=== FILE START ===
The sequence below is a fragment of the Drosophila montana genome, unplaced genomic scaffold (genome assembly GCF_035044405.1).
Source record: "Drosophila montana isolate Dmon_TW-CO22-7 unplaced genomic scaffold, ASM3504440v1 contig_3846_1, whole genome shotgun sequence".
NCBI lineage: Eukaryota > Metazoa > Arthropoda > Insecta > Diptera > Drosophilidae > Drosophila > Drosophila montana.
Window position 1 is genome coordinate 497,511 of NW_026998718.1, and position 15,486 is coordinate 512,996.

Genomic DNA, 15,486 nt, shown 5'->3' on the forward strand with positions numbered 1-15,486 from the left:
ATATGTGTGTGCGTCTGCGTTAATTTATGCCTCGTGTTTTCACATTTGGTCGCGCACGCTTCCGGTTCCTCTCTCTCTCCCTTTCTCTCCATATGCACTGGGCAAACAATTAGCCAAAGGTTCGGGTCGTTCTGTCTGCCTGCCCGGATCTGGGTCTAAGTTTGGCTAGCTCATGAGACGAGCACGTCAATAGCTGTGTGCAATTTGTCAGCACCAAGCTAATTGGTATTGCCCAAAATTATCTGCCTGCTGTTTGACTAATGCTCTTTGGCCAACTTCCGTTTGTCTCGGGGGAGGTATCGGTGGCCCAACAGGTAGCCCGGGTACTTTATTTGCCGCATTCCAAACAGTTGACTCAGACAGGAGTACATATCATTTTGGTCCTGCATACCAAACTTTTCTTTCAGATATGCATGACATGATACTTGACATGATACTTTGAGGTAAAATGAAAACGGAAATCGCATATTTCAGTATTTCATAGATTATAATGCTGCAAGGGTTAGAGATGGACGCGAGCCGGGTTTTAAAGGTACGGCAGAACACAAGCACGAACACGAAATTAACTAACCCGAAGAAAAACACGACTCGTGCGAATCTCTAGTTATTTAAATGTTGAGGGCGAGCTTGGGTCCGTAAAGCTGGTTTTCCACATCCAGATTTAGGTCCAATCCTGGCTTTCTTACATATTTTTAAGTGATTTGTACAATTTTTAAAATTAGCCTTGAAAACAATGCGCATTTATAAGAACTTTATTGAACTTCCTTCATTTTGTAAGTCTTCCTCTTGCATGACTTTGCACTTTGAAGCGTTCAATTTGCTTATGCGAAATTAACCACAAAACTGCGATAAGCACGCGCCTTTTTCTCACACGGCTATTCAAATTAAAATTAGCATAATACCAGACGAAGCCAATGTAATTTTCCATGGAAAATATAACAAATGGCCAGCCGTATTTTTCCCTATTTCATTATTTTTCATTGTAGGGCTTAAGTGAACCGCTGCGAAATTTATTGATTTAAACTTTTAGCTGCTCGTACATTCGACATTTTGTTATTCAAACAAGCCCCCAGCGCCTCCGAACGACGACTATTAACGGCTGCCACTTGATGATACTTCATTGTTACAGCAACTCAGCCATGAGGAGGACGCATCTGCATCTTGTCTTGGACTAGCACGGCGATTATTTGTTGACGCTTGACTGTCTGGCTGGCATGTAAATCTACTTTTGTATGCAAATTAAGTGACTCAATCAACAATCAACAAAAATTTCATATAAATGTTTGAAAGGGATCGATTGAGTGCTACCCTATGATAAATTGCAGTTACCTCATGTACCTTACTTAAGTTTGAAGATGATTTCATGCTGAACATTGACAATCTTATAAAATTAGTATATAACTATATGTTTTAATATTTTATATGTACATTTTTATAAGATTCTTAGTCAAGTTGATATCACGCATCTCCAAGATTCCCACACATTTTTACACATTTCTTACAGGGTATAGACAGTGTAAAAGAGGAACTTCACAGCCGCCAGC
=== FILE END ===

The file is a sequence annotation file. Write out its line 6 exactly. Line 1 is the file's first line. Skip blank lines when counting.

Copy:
ATATGTGTGTGCGTCTGCGTTAATTTATGCCTCGTGTTTTCACATTTGGTCGCGCACGCTTCCGGTTCCTCTCTCTCTCCCTTTCTCTCCATATGCACTGGGCAAACAATTAGCCAAAGGTTCGGGTCGTTCTGTCTGCCTGCCCGGATCTGGGTCTAAGTTTGGCTAGCTCATGAGACGAGCACGTCAATAGCTGTGTGCAATTTGTCAGCACCAAGCTAATTGGTATTGCCCAAAATTATCTGCCTGCTGTTTGACTAATGCTCTTTGGCCAACTTCCGTTTGTCTCGGGGGAGGTATCGGTGGCCCAACAGGTAGCCCGGGTACTTTATTTGCCGCATTCCAAACAGTTGACTCAGACAGGAGTACATATCATTTTGGTCCTGCATACCAAACTTTTCTTTCAGATATGCATGACATGATACTTGACATGATACTTTGAGGTAAAATGAAAACGGAAATCGCATATTTCAGTATTTCATAGATTATAATGCTGCAAGGGTTAGAGATGGACGCGAGCCGGGTTTTAAAGGTACGGCAGAACACAAGCACGAACACGAAATTAACTAACCCGAAGAAAAACACGACTCGTGCGAATCTCTAGTTATTTAAATGTTGAGGGCGAGCTTGGGTCCGTAAAGCTGGTTTTCCACATCCAGATTTAGGTCCAATCCTGGCTTTCTTACATATTTTTAAGTGATTTGTACAATTTTTAAAATTAGCCTTGAAAACAATGCGCATTTATAAGAACTTTATTGAACTTCCTTCATTTTGTAAGTCTTCCTCTTGCATGACTTTGCACTTTGAAGCGTTCAATTTGCTTATGCGAAATTAACCACAAAACTGCGATAAGCACGCGCCTTTTTCTCACACGGCTATTCAAATTAAAATTAGCATAATACCAGACGAAGCCAATGTAATTTTCCATGGAAAATATAACAAATGGCCAGCCGTATTTTTCCCTATTTCATTATTTTTCATTGTAGGGCTTAAGTGAACCGCTGCGAAATTTATTGATTTAAACTTTTAGCTGCTCGTACATTCGACATTTTGTTATTCAAACAAGCCCCCAGCGCCTCCGAACGACGACTATTAACGGCTGCCACTTGATGATACTTCATTGTTACAGCAACTCAGCCATGAGGAGGACGCATCTGCATCTTGTCTTGGACTAGCACGGCGATTATTTGTTGACGCTTGACTGTCTGGCTGGCATGTAAATCTACTTTTGTATGCAAATTAAGTGACTCAATCAACAATCAACAAAAATTTCATATAAATGTTTGAAAGGGATCGATTGAGTGCTACCCTATGATAAATTGCAGTTACCTCATGTACCTTACTTAAGTTTGAAGATGATTTCATGCTGAACATTGACAATCTTATAAAATTAGTATATAACTATATGTTTTAATATTTTATATGTACATTTTTATAAGATTCTTAGTCAAGTTGATATCACGCATCTCCAAGATTCCCACACATTTTTACACATTTCTTACAGGGTATAGACAGTGTAAAAGAGGAACTTCACAGCCGCCAGC